because feather fall o softly.
"The blind can aot lead tkj
ana a justice ana lore oosn in
bandaged eyes, neither oaa JtJde
other.
Many mea who profes to
live in the pursuit of virtue 1
take care to keep so far
there is ao danger whatevej
overtaking her.
And speaking of proverbs.
nothing easier thaa the
of pseudo-proverb, it oae
arive his mind to it. as wltagm th
lowing, which, if not vjjry go
least serve well enough Isrillustml
Never put a gift cigar ia the m
A man mav weasrswmk ts. ai
only a drummer lae bmid
It is the Last afu that costs.
A man is knawa by the do' h Vi
Ono mayJIsarn at every horn
station thataman may be a starte
sever tsvt
ThefsTI no ycstonlay for poix-oi
PrSVldenco aiwavs provides a
lasfihfor the wind to blow upon.
T"hf barber takrs even the klnj
f the noe. ItttjJ'uto Courier
BALLOT REFORM.
Mow to Kreillrate tome of the lnl
of I'ollllral "Unm Viorh."
This is ono of the rsfonn
must come, for without It our
of popular government can in
maintained, hvery election. ess
in our large cities, show that unt
reform is secured all other rwfor
lmpo;lble of accomplishment.
control of the election machinal
the printing and distributing
ballots, must lie taken from th
ticians and put inUi tho hands
State. That Is, we must take tho j
to control our elections away fr
men who have no responsibility
Interest in government save
gance and corruption and
into the hands of official!
aro sworn to uo their uu
what use is l: to try to get
men nominatsi tor office
leave in tho hands of the
workers tho power to defeat
the polls bv distributing fraudt
defective ballots, or by making
ami "dickers" which cheat tho.
of their will? We have talked fd
about reforming the primaries 1
nominating convention, but
particle of progress has beon
Under the Massachusetts lai
hundred voters. In cao of 1
for Mate omce. and any one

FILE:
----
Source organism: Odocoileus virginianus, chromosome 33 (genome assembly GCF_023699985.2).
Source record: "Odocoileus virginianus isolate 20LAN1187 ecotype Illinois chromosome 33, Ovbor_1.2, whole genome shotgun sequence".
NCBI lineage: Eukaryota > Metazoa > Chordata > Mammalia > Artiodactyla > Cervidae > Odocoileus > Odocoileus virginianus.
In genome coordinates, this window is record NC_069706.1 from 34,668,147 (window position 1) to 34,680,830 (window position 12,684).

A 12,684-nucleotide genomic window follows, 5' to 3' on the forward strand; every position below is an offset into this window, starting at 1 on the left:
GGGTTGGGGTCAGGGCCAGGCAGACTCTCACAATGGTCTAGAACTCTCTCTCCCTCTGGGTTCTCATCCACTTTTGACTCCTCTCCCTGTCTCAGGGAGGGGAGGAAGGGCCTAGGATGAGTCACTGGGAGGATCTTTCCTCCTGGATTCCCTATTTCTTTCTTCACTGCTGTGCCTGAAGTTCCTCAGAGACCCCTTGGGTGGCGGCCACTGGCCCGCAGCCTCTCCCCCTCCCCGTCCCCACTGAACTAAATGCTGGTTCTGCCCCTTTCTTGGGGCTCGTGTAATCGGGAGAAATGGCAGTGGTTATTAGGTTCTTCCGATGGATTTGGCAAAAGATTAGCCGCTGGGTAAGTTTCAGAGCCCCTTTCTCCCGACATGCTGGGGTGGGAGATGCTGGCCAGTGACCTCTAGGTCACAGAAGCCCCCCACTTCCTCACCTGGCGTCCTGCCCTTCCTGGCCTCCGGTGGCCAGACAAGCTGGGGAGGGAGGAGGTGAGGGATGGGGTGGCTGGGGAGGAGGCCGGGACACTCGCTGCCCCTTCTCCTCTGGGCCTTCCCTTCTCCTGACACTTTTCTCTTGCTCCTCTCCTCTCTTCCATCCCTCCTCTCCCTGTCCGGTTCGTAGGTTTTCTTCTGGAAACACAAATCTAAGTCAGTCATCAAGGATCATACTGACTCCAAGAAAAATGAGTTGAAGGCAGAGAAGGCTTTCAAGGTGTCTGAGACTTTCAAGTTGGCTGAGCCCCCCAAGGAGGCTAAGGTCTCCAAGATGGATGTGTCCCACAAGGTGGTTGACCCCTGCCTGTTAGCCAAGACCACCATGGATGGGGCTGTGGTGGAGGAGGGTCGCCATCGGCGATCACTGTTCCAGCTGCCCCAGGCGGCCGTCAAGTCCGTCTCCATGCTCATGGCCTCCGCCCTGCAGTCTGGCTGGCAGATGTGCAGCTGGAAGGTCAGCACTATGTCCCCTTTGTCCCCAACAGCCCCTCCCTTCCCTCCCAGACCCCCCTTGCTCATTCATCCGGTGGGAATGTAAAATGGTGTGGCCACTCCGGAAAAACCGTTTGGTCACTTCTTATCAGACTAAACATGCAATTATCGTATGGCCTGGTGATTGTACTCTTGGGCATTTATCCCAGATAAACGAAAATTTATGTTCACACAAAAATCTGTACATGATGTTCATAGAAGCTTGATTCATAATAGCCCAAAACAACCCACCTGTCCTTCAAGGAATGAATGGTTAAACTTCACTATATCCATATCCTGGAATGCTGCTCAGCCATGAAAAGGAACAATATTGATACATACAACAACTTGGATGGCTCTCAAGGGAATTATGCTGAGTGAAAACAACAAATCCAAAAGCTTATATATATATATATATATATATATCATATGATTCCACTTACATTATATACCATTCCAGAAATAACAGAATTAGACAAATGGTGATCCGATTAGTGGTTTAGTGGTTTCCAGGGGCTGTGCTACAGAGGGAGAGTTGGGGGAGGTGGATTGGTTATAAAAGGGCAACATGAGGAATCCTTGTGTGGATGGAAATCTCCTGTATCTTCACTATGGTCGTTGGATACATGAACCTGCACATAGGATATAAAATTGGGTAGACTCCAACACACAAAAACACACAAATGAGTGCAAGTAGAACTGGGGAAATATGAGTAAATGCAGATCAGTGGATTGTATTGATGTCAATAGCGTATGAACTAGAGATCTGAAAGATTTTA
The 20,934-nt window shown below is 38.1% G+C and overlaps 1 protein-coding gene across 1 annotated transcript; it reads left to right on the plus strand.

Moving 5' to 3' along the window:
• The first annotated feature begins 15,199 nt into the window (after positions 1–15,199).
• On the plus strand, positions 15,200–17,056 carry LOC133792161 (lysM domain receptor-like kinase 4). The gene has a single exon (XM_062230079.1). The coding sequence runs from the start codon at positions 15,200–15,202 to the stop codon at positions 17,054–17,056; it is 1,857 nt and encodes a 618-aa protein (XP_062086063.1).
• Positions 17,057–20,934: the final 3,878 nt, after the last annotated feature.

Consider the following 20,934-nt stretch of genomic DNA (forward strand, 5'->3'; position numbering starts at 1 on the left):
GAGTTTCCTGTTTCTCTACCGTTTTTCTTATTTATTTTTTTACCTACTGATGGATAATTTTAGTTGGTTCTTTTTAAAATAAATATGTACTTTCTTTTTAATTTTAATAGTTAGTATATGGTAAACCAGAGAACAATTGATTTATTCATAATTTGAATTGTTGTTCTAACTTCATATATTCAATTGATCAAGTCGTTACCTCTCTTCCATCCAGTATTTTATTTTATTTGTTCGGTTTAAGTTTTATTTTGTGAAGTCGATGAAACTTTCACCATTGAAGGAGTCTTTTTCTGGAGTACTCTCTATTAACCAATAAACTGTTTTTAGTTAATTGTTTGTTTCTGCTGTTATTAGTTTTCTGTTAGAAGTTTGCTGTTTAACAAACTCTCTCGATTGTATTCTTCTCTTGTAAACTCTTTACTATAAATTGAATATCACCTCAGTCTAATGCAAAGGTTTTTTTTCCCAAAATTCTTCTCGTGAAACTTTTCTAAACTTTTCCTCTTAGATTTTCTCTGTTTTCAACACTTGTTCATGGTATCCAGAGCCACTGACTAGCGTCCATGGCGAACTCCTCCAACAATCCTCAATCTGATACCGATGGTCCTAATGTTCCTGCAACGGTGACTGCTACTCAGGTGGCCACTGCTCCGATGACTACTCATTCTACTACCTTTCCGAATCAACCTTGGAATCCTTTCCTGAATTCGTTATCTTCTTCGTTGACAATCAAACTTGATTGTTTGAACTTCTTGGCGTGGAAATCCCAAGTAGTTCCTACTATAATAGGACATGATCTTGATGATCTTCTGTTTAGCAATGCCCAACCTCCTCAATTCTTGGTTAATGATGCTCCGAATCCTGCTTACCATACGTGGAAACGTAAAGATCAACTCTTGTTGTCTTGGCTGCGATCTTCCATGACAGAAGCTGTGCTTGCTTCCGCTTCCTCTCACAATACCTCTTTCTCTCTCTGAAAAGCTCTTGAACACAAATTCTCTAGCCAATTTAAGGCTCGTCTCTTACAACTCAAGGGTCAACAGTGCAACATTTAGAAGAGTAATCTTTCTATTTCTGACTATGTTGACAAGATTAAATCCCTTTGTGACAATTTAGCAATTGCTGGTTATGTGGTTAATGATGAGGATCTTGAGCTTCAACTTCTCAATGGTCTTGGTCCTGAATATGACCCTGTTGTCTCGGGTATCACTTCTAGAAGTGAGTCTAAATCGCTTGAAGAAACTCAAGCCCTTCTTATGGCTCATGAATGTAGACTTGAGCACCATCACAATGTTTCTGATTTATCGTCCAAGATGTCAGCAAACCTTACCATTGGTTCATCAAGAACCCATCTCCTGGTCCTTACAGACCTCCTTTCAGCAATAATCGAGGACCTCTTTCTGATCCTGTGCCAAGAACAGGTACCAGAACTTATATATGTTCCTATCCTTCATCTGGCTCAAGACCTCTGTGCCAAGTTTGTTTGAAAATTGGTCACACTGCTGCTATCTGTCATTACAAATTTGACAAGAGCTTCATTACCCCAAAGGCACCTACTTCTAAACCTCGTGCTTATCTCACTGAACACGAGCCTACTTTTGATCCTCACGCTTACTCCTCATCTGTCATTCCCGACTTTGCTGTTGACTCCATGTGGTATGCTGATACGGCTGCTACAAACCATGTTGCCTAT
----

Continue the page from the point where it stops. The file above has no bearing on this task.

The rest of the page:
voters, in ease of a candidate f3
ser office, by uniting in a pet
behalf of a candidate of their
can have his name printed u
official ballots and have thoo
distributed at tho polls at thel
expense. What more certain
reforming the primaries could
vised than this? If there wet
law in New York City there wc
an enu to tne astonuain? si
which I there so often pretest
"bos" setting up a candidate
own for office in spite of all
and frequently electing him ia 1
all opposition. Under such a
"boeses" and primaries would
short time loe their present
nance in our politics.
In fact, there is scarcely a
iniquity known to our election
which a good ballot law wr
eradicate. We should be rid ;
stroke of the assessment uj
dates, of the bribing and bnlW
voter, of the nomination of n
unfit candidate., of "d
"dicker" and "trade" at
All those would disappear, fr
pie reason that the machlc
tions would be taken out of
of irrcsponsib! and oftea
men. Such as obvkru aad it
reform a this eaa aot be long I
Century.
In a Ssstaw Police
W
- cerise
e7
rt cm
tor Hit
Oil 'ill'
li
at
'
m BBugea.
te 1 wish urcs.
- 0 a i the taeswy that tras avs
ot 'agularity aad pUatltude of raia-
Svll. tied graraUy acevpted a tfcaogft
tiXstm ia natural phUosapay. it W
It g vigorously aStacked. says tha
fa u mm Vrw. The trouble ha beam
tt.a day fact favaraat to tats ay-
aotvahj have been
the "ault of impartial
grs,i n. t show that rauas aad 4frt
ha - hnrn badly mixed.
't-Wt. ?.-.
Ureetlatksa
vapor af
je4ainml
kMmm
tm